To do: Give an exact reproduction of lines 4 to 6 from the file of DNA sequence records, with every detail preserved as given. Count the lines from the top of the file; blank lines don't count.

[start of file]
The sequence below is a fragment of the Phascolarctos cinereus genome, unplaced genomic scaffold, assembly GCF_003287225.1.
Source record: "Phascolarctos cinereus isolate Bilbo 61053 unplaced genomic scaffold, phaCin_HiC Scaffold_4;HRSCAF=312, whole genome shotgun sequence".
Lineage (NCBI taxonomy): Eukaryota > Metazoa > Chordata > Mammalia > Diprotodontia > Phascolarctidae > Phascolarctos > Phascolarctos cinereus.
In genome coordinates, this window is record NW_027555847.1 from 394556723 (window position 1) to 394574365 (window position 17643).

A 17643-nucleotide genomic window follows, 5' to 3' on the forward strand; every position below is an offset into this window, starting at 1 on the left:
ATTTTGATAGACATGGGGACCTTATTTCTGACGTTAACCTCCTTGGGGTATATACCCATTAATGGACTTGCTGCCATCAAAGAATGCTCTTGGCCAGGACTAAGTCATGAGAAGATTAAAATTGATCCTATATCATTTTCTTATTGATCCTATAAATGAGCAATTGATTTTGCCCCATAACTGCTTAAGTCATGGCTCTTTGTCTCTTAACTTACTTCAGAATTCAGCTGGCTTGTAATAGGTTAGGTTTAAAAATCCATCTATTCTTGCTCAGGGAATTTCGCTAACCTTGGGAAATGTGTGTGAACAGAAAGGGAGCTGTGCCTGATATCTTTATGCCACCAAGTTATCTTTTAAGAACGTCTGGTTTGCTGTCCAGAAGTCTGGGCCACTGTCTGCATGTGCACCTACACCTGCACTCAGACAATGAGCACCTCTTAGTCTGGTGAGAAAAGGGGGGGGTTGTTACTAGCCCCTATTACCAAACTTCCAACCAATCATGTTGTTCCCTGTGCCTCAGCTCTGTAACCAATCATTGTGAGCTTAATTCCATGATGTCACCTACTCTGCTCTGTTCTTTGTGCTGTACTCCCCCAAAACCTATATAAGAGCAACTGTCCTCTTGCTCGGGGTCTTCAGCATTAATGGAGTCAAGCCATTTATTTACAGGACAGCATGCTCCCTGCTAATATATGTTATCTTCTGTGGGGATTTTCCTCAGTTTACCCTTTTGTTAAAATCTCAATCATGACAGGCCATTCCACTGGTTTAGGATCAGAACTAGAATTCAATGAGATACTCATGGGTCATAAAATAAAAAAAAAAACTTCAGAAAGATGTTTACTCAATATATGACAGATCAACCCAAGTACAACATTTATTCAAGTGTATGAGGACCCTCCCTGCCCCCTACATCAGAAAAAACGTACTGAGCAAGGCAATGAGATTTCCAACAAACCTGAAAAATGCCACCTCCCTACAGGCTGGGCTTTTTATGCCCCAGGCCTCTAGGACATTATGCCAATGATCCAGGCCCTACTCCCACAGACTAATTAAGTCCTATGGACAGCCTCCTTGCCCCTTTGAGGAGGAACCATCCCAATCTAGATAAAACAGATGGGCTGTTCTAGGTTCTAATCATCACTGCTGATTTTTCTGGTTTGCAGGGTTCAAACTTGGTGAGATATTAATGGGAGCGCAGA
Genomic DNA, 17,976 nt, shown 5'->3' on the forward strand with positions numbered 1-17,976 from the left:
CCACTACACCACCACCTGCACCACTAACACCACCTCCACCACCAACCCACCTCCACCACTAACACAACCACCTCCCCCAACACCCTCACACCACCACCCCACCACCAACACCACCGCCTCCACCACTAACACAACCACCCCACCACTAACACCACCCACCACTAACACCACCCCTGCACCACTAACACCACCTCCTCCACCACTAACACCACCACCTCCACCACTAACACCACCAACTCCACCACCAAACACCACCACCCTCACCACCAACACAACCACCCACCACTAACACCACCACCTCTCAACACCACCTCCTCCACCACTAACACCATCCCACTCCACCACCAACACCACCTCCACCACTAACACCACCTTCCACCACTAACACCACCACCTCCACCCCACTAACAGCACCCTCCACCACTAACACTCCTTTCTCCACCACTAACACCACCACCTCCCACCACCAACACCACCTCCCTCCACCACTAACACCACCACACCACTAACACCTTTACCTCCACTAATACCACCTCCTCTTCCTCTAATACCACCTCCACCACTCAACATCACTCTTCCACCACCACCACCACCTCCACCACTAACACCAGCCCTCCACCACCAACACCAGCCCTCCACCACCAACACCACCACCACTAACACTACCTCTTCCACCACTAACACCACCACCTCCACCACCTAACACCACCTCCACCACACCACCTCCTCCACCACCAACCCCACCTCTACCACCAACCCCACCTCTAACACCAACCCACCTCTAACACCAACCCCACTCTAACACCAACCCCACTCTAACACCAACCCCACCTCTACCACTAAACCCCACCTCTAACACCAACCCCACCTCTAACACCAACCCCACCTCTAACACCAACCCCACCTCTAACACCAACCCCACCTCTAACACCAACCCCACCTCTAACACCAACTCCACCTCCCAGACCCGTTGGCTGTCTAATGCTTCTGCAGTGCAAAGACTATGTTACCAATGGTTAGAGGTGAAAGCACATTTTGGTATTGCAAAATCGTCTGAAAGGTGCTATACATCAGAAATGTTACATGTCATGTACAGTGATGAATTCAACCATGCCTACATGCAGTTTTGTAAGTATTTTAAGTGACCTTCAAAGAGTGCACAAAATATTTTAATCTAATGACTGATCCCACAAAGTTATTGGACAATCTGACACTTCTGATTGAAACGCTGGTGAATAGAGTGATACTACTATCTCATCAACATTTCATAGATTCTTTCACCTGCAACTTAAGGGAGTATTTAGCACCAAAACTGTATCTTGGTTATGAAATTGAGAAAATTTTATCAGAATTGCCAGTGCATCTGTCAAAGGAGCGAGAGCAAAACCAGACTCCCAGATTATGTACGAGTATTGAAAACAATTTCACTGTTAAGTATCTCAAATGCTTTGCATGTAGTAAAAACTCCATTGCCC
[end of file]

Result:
In genome coordinates, this window is record NW_027555847.1 from 394556723 (window position 1) to 394574365 (window position 17643).

A 17643-nucleotide genomic window follows, 5' to 3' on the forward strand; every position below is an offset into this window, starting at 1 on the left:
ATTTTGATAGACATGGGGACCTTATTTCTGACGTTAACCTCCTTGGGGTATATACCCATTAATGGACTTGCTGCCATCAAAGAATGCTCTTGGCCAGGACTAAGTCATGAGAAGATTAAAATTGATCCTATATCATTTTCTTATTGATCCTATAAATGAGCAATTGATTTTGCCCCATAACTGCTTAAGTCATGGCTCTTTGTCTCTTAACTTACTTCAGAATTCAGCTGGCTTGTAATAGGTTAGGTTTAAAAATCCATCTATTCTTGCTCAGGGAATTTCGCTAACCTTGGGAAATGTGTGTGAACAGAAAGGGAGCTGTGCCTGATATCTTTATGCCACCAAGTTATCTTTTAAGAACGTCTGGTTTGCTGTCCAGAAGTCTGGGCCACTGTCTGCATGTGCACCTACACCTGCACTCAGACAATGAGCACCTCTTAGTCTGGTGAGAAAAGGGGGGGGTTGTTACTAGCCCCTATTACCAAACTTCCAACCAATCATGTTGTTCCCTGTGCCTCAGCTCTGTAACCAATCATTGTGAGCTTAATTCCATGATGTCACCTACTCTGCTCTGTTCTTTGTGCTGTACTCCCCCAAAACCTATATAAGAGCAACTGTCCTCTTGCTCGGGGTCTTCAGCATTAATGGAGTCAAGCCATTTATTTACAGGACAGCATGCTCCCTGCTAATATATGTTATCTTCTGTGGGGATTTTCCTCAGTTTACCCTTTTGTTAAAATCTCAATCATGACAGGCCATTCCACTGGTTTAGGATCAGAACTAGAATTCAATGAGATACTCATGGGTCATAAAATAAAAAAAAAAACTTCAGAAAGATGTTTACTCAATATATGACAGATCAACCCAAGTACAACATTTATTCAAGTGTATGAGGACCCTCCCTGCCCCCTACATCAGAAAAAACGTACTGAGCAAGGCAATGAGATTTCCAACAAACCTGAAAAATGCCACCTCCCTACAGGCTGGGCTTTTTATGCCCCAGGCCTCTAGGACATTATGCCAATGATCCAGGCCCTACTCCCACAGACTAATTAAGTCCTATGGACAGCCTCCTTGCCCCTTTGAGGAGGAACCATCCCAATCTAGATAAAACAGATGGGCTGTTCTAGGTTCTAATCATCACTGCTGATTTTTCTGGTTTGCAGGGTTCAAACTTGGTGAGATATTAATGGGAGCGCAGA